Due to poor health, three state prosecution witnesses were unable to attend the trial for the murder of civilians kidnapped from a train in Strpci in the in February 1993, so their previous statements were read in the courtroom on Monday instead.
In her statement given to the Serbian War Crimes Prosecution in December 2014, Koviljka Buzov said her husband Tomo, a former officer with the Yugoslav National Army, was on his way to visit their son, who was serving his military term in Podgorica, on the day of the abductions.
Buzov said her husband informed her that his train was late but she thought everything was fine until her son informed her that he had not arrived on that train.
She said she heard about the kidnapping in Strpci in the news the following morning.
Luka Dragicevic, Boban Indjic, Obrad and Novak Poluga, Dragan Sekaric, Oliver Krsmanovic, Petko Indjic, Radojica Ristic, Vuk Ratkovic and Mico Jovicic are charged with kidnapping 20 civilians from a train in Strpci on February 27, 1993. The civilians were then killed in the Visegrad area.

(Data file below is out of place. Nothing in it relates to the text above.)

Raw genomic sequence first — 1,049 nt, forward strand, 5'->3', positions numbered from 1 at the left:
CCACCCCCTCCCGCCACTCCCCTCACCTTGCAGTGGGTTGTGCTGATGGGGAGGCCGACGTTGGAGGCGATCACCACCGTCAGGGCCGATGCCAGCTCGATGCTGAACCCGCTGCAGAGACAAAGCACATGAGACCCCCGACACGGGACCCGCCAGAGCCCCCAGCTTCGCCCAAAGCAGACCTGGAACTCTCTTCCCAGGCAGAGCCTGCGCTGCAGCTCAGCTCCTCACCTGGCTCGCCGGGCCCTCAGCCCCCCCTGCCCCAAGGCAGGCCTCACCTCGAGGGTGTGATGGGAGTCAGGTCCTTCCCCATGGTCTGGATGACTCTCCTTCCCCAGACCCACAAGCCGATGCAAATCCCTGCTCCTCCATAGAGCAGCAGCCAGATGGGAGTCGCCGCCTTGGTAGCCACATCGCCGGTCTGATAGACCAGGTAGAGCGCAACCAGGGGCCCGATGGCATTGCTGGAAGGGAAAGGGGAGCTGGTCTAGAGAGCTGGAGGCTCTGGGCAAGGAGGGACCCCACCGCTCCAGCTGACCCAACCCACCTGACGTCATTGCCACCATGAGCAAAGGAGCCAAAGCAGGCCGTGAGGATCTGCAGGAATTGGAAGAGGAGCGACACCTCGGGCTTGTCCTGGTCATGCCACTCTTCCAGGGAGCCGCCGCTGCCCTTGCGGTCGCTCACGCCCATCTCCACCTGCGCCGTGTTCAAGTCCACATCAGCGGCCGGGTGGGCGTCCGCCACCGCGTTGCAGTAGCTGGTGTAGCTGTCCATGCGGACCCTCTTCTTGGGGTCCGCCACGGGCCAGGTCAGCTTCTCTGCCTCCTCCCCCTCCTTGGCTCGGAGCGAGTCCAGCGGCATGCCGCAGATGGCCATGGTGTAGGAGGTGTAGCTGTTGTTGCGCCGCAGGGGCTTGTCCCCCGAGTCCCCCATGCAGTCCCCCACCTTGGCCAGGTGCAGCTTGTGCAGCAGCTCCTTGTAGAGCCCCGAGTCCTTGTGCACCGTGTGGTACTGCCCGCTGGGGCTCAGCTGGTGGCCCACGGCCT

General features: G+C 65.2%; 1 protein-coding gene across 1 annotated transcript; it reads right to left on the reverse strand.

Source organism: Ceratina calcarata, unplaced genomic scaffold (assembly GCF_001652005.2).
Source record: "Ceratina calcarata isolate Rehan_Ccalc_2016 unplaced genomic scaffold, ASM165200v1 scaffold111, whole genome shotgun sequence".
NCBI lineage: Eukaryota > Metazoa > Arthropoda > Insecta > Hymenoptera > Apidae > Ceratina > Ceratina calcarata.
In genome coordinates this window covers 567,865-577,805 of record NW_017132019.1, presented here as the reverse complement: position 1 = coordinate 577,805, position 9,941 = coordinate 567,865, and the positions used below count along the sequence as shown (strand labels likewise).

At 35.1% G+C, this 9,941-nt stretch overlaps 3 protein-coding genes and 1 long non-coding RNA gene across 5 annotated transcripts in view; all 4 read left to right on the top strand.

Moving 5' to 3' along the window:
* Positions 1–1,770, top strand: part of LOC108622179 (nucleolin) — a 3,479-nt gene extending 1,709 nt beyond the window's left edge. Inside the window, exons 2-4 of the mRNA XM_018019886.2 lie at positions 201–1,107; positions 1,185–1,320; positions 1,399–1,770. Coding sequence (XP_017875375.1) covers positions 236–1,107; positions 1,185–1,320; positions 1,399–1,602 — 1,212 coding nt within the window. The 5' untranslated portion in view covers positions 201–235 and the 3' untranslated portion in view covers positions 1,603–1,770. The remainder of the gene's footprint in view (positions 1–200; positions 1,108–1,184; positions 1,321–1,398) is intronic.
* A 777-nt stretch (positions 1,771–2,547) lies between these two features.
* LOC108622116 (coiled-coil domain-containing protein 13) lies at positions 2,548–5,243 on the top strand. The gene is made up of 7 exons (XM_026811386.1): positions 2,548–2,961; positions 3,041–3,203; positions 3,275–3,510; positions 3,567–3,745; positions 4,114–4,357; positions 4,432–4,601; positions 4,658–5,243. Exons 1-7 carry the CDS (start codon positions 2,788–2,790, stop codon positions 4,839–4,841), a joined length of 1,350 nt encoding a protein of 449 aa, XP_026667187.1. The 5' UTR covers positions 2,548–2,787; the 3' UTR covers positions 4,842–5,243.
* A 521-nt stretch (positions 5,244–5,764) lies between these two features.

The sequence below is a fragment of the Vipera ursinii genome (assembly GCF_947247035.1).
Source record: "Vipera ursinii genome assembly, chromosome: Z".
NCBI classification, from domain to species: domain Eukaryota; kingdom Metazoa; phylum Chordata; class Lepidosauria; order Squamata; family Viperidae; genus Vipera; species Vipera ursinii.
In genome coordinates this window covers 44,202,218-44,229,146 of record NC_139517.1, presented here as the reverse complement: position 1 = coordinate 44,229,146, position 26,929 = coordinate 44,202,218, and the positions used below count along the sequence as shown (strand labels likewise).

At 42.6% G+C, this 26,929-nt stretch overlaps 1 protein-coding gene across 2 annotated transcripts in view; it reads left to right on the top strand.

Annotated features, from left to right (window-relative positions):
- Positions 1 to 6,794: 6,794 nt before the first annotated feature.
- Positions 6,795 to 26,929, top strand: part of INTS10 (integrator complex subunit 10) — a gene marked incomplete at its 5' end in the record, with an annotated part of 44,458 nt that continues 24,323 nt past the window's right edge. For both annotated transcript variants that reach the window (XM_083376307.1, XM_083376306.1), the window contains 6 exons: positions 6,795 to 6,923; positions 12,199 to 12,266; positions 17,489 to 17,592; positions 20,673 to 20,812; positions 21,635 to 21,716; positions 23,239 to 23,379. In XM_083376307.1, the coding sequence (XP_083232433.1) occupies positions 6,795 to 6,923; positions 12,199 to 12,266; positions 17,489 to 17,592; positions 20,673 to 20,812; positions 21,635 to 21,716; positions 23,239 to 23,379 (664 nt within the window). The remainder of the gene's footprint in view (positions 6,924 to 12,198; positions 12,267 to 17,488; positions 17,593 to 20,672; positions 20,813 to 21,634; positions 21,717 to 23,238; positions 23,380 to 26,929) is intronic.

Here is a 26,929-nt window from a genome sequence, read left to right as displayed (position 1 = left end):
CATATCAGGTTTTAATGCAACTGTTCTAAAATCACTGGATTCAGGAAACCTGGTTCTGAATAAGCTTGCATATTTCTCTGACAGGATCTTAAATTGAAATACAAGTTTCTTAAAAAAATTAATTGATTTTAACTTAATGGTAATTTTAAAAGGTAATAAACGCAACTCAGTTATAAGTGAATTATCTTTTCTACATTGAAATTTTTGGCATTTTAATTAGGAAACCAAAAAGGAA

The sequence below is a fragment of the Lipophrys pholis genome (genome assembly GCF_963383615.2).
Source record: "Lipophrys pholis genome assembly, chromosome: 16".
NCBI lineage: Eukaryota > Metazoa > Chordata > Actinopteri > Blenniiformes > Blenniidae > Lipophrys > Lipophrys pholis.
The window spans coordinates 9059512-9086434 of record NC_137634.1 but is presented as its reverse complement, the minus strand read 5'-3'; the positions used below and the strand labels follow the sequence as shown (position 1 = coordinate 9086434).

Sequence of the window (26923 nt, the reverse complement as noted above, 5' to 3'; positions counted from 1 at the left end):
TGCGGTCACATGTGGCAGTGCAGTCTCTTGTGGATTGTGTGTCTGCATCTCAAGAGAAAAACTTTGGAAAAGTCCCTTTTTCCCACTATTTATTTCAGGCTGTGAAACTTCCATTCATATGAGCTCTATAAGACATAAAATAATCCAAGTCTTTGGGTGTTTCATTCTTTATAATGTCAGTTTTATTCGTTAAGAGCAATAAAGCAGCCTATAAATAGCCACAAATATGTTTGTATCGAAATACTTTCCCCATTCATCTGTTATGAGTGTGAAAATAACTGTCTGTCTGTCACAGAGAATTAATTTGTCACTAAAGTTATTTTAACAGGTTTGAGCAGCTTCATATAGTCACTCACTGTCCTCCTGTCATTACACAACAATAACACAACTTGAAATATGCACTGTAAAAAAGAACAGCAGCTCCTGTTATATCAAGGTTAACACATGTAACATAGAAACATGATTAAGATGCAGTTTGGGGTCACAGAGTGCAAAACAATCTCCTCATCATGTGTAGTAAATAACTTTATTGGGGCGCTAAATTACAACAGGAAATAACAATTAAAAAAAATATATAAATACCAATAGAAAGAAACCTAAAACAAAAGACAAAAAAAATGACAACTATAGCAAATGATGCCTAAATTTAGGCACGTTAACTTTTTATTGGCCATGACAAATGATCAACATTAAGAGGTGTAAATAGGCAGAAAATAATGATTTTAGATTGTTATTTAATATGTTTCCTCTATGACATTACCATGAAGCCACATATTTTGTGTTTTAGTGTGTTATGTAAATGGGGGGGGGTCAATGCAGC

According to the charges, Dragicevic was the commander of the Second Podrinjska Light Infantry Brigade of the Bosnian Serb Army, while Boban Indjic was the commander of the brigade’s Interventions Company. The other defendants were members of the Interventions Company of the First Company with the First Battalion of the Second Podrinjska Light Infantry Brigade.
A statement given by Misin Rastoder in 2014 was also read at the hearing.
Rastoder said his father Jusuf, who used to work in Belgrade, travelled to Bijelo Polje, where he wanted to spend his days off, by train on February 27, 1993.
Rastoder said he heard on the radio about the kidnapping of passengers from the train.
At that time he did not know his father was on that train, but found out about it when a colleague brought him his father’s salary. His father’s remains were found in the Perucac lake, he said.
Also on Monday, closing statements continued at the state court at the trial for crimes in Bileca.
The lawyer for defendant Miroslav Duka called for an acquittal, saying the indictment was imprecise.
Duka’s lawyer Dejan Bogdanovic argued that it could not be said that a complete expulsion of the Muslim and Croat population from the Bileca area was planned and organised on June 10, 1992.
“I consider that what happened on June 10 was unplanned. The events were not systematic and widespread. The police could not have been associated with them,” Bogdanovic said.
According to the charges, Vujovic was the chief of the public security station in Bileca, Duka was the commander of the station, while Ilic was a policeman.